What I Learned From Listening to the Greatest Innovation Leaders in the World

IMG_4359Yesterday I flew down to Porto and the ISPIM conference to meet up with fellow researchers and industry colleagues from all over the world, to talk about our greatest passion –Innovation. All day I’ve had the opportunity to listen to the latest scientific findings and good practice within the field.

Ramon Vullings started up by inspiring us to start fusing art and technology, putting ideas in combination with trends and to copy, adopt and paste. Ramon stressed the fact that the industry lines are blurred, and a question for you and your organization to consider is where your future competition or partner will come from. It might be from the most unexpected area.

I’ve been to quite a few innovation conferences and meet-ups during the years and I’ve seen how the focus has changed from product and service innovation to be more about methods and processes for innovation. But listening to the talks and topics of this conference I notice a small but important change of focus. We have finally put people back in the center of the equation, and (almost) everyone seems to stress a people-centric approach to innovation.

I’ll give you a glimpse of some of today’s discussions. World famous innovation researcher John Bessant presented an ongoing research project about “Innovating innovation management teaching” where the core is “learner-centered teaching methods”. Even though this still encompasses methods and tools it is focused on people and interactions that supports both conditions for innovation as well as knowledge building and sharing.

Another hot topic, presented by Kate Hammer, is storytelling and how we can use storytelling, anecdotes and narratives to innovate. It gave me the opportunity to present some of my research on Storyboarding where I connect narrative, design thinking and visual thinking into a process tool for framing opportunities for innovation by reflection-in-action. This approach is focused on putting people (and their implicit and explicit needs and desires) in the center for innovation opportunities.

These topics are great, but I can’t help thinking that we are missing out on something important in our discussions. If we say that people are the most essential dimension of innovation, we need to stress the importance of creating the right conditions for people to be innovative. Not only provide them with tools and methods.

The way I see it, you have no clue that what you and your team are working on is going to be an innovation, until you see that it has created the expected (or unexpected) value. This means that people, most of the time, are more likely to do their daily tasks rather than innovating, and then if all the other factors are right, innovation might happen.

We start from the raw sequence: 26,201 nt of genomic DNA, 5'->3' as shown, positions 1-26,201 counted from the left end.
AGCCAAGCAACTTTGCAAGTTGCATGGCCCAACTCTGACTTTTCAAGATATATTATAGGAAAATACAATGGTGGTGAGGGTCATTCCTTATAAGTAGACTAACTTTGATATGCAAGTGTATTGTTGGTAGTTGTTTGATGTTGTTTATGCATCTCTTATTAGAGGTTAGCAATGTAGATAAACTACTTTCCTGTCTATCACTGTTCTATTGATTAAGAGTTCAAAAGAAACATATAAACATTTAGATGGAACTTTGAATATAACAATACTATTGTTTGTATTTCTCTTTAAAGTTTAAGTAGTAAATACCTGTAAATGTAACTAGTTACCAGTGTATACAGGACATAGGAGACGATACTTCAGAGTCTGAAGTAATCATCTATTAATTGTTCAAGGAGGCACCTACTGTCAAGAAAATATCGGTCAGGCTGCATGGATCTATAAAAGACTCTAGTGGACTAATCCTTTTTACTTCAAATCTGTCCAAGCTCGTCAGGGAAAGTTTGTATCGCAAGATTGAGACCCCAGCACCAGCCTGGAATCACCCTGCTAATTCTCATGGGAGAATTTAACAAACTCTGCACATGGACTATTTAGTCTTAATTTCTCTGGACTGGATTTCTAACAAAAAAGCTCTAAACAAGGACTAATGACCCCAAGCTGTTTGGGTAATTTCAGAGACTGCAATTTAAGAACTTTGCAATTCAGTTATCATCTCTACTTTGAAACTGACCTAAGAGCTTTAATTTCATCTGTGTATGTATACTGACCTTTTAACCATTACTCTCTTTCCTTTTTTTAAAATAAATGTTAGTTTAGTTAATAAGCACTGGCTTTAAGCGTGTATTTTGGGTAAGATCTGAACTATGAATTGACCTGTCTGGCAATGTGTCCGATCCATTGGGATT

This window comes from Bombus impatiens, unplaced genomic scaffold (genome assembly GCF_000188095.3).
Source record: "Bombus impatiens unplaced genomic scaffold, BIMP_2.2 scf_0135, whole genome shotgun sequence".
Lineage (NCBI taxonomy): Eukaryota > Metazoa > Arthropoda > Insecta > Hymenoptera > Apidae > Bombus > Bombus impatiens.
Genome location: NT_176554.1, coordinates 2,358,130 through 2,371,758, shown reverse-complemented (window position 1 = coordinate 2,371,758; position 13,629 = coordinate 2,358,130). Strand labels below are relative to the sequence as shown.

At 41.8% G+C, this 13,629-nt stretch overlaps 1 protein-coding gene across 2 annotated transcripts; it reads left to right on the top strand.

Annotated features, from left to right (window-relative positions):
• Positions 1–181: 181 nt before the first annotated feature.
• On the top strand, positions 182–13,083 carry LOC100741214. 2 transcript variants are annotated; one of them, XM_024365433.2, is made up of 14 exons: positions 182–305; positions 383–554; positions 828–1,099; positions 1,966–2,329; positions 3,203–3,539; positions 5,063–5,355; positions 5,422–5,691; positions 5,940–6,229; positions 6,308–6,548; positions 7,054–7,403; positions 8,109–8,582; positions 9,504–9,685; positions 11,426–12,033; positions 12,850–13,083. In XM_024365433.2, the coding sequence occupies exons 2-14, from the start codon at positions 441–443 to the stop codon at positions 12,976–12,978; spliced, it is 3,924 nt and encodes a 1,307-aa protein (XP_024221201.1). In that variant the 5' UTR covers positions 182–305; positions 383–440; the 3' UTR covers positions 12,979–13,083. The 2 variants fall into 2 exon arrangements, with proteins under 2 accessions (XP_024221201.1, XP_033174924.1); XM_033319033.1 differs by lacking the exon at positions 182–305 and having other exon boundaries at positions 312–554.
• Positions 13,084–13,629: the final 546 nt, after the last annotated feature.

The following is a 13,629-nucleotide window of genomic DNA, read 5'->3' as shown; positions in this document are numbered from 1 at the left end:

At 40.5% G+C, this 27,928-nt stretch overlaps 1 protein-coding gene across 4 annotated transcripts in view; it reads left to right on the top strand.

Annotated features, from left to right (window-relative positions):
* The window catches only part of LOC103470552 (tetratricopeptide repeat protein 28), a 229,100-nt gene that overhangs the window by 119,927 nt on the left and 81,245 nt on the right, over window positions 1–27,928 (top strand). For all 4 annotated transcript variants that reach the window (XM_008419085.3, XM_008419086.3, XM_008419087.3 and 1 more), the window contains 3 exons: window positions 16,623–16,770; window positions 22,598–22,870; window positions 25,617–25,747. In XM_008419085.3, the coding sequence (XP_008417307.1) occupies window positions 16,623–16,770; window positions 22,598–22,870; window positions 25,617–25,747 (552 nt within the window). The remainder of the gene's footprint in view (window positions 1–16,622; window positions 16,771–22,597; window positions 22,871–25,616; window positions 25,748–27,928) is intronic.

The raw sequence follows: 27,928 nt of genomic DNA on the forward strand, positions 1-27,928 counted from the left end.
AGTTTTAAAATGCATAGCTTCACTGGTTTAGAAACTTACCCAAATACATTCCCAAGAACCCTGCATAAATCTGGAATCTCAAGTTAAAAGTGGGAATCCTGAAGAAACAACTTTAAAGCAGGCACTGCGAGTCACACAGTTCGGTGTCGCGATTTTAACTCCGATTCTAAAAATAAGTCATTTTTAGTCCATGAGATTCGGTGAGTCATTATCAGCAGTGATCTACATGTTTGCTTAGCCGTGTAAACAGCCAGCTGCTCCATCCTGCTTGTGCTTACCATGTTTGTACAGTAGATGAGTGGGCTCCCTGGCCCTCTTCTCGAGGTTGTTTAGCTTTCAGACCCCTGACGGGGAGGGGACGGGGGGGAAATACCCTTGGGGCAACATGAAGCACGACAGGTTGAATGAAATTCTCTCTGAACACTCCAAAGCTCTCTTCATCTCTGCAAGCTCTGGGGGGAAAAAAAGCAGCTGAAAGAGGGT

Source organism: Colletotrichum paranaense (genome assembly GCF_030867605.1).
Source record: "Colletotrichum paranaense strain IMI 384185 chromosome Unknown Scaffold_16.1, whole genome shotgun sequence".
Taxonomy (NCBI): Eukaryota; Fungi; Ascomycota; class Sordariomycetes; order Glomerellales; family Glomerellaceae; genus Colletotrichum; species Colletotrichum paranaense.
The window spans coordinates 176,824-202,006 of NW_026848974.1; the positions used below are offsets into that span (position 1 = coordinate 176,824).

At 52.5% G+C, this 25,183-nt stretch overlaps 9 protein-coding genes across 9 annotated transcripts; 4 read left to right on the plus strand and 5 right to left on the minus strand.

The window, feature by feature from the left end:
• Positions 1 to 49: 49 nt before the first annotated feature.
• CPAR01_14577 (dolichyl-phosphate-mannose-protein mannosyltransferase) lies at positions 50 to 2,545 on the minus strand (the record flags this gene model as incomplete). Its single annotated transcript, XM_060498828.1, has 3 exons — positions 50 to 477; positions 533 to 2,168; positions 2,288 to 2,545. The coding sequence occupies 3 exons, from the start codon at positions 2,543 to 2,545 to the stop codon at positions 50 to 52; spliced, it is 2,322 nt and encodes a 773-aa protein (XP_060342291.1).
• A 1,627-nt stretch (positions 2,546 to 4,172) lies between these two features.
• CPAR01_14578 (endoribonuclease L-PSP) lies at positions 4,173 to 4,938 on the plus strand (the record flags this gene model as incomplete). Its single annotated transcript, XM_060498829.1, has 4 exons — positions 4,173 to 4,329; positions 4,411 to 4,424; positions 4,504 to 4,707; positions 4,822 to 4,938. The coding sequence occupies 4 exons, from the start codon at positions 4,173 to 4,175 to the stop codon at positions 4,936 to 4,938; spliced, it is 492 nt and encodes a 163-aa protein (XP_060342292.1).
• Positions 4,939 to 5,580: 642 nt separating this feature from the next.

As humans, we are curious by nature and that is why many of us want to explore new things and alternative solutions, especially at work. This requires us to have time to reflect and get a chance to question current ways of working. It is in fact more important than we think.

For more than 40 years Göran Ekvall researched what dimensions are important for creative and innovative organizations and found that “idea time” or time for reflection is one of the most important dimensions (along with nine more). How much time would you say that you actually spend in your organization reflecting over alternative ways of working?

I would say that the challenge for organizations today is to exploit and explore. By this I mean that organizations need to be ambidextrous – to have the ability to be both. This is shown by March as early as 1991 and recently confirmed by Stieber and Alänge in their research on leadership in Silicon Valley.

We know that organizations are made up of people and that people need to have the right conditions at work to flourish and to explore alternative routes. To be innovative and stay competitive we need to release the power of all employees. We can’t afford not to.

I believe that leadership is the key for this to happen. But it places new demands on leaders, where adjustment and flexibility is needed in their leadership to cope with the changing dynamics in the climate of the team as well as factors outside the team. This requires a proactive leadership style that continuously creates the right conditions for reflection and exploration.

 How much time do you spend on reflection in an average working week? Do you consider reflection as an important aspect of innovation? How do you think we can help leaders to be more proactive and to better handle the dynamics of a team? Do not hesitate to leave a comment on your thoughts!

/Anders Wikström, PhD Innovation and Design
Founder of Prindit

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